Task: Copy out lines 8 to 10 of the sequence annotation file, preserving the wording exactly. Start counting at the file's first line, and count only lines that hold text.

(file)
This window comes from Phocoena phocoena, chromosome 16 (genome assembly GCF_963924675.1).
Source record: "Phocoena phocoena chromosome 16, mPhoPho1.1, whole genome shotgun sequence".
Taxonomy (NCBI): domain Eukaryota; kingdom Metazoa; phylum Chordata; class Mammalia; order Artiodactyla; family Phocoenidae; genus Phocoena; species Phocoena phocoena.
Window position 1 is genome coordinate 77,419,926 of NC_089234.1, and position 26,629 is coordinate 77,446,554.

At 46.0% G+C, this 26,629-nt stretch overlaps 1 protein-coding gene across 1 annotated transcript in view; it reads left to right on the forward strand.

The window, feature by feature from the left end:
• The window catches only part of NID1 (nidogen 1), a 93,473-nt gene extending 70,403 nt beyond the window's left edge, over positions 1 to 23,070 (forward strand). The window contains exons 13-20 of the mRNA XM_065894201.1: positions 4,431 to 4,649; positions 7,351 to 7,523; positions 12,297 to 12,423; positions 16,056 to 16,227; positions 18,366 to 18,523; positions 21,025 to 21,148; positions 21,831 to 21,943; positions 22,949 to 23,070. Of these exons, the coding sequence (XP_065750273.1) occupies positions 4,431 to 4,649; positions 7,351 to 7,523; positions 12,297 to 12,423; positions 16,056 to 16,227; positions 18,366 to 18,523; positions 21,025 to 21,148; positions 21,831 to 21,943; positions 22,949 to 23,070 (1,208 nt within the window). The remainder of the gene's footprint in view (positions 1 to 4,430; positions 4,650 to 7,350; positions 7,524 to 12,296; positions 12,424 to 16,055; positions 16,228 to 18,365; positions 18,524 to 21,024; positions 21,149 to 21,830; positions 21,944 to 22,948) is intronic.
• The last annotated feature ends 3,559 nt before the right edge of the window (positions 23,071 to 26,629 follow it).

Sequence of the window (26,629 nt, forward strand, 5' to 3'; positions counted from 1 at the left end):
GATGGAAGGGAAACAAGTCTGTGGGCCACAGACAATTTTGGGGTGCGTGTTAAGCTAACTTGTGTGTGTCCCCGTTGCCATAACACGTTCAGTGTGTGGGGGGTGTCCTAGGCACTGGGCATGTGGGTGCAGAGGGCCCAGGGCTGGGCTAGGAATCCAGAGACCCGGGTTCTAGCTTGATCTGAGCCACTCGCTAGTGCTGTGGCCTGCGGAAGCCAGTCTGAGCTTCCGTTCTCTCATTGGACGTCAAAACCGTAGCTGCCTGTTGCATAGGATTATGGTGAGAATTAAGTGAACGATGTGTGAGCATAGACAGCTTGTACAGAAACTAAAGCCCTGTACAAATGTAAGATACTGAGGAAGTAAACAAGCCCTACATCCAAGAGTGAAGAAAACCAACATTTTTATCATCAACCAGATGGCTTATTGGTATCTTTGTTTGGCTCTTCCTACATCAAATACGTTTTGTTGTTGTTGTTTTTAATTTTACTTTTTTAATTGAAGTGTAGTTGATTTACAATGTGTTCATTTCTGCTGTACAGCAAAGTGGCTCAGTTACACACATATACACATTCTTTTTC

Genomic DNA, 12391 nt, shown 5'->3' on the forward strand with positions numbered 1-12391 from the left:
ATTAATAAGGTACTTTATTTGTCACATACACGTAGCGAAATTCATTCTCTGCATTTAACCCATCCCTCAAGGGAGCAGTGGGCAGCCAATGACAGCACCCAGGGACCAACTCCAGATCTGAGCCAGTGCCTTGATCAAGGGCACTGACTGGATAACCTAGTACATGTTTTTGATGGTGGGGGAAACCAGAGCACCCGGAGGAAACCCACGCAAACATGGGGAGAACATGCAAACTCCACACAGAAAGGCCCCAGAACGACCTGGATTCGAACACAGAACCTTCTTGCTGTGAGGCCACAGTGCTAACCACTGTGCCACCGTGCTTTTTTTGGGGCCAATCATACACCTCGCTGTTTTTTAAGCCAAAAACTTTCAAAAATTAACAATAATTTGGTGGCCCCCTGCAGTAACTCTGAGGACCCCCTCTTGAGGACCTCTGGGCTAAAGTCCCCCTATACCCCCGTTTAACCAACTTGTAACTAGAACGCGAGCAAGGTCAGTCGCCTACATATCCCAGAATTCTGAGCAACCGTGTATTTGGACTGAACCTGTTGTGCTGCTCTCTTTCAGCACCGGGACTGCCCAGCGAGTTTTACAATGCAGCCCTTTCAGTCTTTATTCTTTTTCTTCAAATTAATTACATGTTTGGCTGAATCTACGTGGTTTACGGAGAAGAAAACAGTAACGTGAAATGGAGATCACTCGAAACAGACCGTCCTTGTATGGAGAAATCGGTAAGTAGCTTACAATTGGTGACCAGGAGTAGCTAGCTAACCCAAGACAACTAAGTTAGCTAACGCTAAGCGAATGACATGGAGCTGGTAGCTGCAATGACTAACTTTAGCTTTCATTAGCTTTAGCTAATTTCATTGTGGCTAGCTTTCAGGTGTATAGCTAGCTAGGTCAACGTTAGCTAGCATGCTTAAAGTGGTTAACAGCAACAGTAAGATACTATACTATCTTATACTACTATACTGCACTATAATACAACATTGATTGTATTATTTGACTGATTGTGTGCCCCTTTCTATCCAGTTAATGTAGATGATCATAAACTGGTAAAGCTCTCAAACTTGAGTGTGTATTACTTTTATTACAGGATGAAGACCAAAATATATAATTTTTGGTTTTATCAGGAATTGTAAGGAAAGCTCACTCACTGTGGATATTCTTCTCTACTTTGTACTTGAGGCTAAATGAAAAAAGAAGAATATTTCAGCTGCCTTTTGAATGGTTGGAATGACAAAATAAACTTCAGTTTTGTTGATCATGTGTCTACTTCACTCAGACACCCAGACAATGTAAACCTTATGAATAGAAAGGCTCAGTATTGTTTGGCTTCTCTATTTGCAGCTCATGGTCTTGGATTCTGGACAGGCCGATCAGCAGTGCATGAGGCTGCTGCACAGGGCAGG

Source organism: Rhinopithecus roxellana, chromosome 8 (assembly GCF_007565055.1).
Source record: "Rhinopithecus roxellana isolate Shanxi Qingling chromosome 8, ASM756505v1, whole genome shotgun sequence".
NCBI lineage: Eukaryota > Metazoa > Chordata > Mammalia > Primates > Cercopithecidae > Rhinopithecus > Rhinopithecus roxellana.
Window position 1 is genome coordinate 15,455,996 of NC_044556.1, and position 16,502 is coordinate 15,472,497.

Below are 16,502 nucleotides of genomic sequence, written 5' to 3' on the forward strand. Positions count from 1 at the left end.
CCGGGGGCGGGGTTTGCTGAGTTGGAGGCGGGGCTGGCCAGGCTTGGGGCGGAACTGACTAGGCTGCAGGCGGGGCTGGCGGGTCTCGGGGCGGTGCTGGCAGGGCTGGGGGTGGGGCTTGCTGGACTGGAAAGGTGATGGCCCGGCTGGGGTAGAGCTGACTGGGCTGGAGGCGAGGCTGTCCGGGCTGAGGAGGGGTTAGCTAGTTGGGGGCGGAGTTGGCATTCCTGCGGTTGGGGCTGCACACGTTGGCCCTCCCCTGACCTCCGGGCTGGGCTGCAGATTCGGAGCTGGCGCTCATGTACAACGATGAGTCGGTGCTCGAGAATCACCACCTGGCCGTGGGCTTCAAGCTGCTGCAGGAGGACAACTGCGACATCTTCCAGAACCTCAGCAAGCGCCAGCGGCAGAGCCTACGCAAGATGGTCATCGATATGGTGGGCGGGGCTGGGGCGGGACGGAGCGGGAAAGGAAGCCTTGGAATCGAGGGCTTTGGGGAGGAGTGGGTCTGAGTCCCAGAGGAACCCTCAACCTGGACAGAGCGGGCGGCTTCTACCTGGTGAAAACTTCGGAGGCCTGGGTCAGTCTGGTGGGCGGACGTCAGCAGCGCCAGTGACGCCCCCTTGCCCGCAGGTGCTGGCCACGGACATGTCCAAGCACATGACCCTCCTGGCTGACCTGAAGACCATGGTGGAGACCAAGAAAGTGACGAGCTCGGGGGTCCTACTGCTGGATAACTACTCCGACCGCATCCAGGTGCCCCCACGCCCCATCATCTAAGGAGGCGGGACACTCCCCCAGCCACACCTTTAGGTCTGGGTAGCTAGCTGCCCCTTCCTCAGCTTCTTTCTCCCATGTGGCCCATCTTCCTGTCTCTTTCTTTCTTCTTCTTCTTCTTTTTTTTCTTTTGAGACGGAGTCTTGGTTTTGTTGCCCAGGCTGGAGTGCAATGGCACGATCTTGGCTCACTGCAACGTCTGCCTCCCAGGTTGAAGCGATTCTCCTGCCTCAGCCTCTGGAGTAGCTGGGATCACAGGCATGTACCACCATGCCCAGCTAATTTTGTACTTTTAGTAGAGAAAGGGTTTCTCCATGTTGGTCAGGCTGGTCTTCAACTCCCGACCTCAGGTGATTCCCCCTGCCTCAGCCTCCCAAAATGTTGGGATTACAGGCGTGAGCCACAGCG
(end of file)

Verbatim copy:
• The last annotated feature ends 3,559 nt before the right edge of the window (positions 23,071 to 26,629 follow it).

Sequence of the window (26,629 nt, forward strand, 5' to 3'; positions counted from 1 at the left end):
GATGGAAGGGAAACAAGTCTGTGGGCCACAGACAATTTTGGGGTGCGTGTTAAGCTAACTTGTGTGTGTCCCCGTTGCCATAACACGTTCAGTGTGTGGGGGGTGTCCTAGGCACTGGGCATGTGGGTGCAGAGGGCCCAGGGCTGGGCTAGGAATCCAGAGACCCGGGTTCTAGCTTGATCTGAGCCACTCGCTAGTGCTGTGGCCTGCGGAAGCCAGTCTGAGCTTCCGTTCTCTCATTGGACGTCAAAACCGTAGCTGCCTGTTGCATAGGATTATGGTGAGAATTAAGTGAACGATGTGTGAGCATAGACAGCTTGTACAGAAACTAAAGCCCTGTACAAATGTAAGATACTGAGGAAGTAAACAAGCCCTACATCCAAGAGTGAAGAAAACCAACATTTTTATCATCAACCAGATGGCTTATTGGTATCTTTGTTTGGCTCTTCCTACATCAAATACGTTTTGTTGTTGTTGTTTTTAATTTTACTTTTTTAATTGAAGTGTAGTTGATTTACAATGTGTTCATTTCTGCTGTACAGCAAAGTGGCTCAGTTACACACATATACACATTCTTTTTC